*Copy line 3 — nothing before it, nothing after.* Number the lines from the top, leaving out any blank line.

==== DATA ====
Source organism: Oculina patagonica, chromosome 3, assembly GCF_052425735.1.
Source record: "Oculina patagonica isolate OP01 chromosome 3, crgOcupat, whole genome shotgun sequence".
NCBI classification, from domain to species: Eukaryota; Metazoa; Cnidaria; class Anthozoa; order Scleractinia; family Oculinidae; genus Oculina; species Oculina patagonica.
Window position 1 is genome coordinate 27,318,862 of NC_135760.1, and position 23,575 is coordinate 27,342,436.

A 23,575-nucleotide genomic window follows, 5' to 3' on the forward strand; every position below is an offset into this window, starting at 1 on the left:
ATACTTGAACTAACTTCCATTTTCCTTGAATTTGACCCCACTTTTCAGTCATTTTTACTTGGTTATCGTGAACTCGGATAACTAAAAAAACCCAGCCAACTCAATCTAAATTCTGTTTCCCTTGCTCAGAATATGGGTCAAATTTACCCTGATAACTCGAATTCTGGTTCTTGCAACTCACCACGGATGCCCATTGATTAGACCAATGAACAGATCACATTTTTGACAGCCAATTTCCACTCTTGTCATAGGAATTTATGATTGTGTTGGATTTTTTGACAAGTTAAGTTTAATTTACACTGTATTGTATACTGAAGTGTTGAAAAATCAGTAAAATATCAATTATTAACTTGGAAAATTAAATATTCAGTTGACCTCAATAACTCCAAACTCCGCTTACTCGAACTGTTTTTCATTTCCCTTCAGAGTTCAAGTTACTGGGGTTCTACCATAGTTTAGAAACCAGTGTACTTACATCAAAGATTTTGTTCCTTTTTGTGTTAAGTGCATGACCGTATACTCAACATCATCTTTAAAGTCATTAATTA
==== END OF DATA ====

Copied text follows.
NCBI classification, from domain to species: Eukaryota; Metazoa; Cnidaria; class Anthozoa; order Scleractinia; family Oculinidae; genus Oculina; species Oculina patagonica.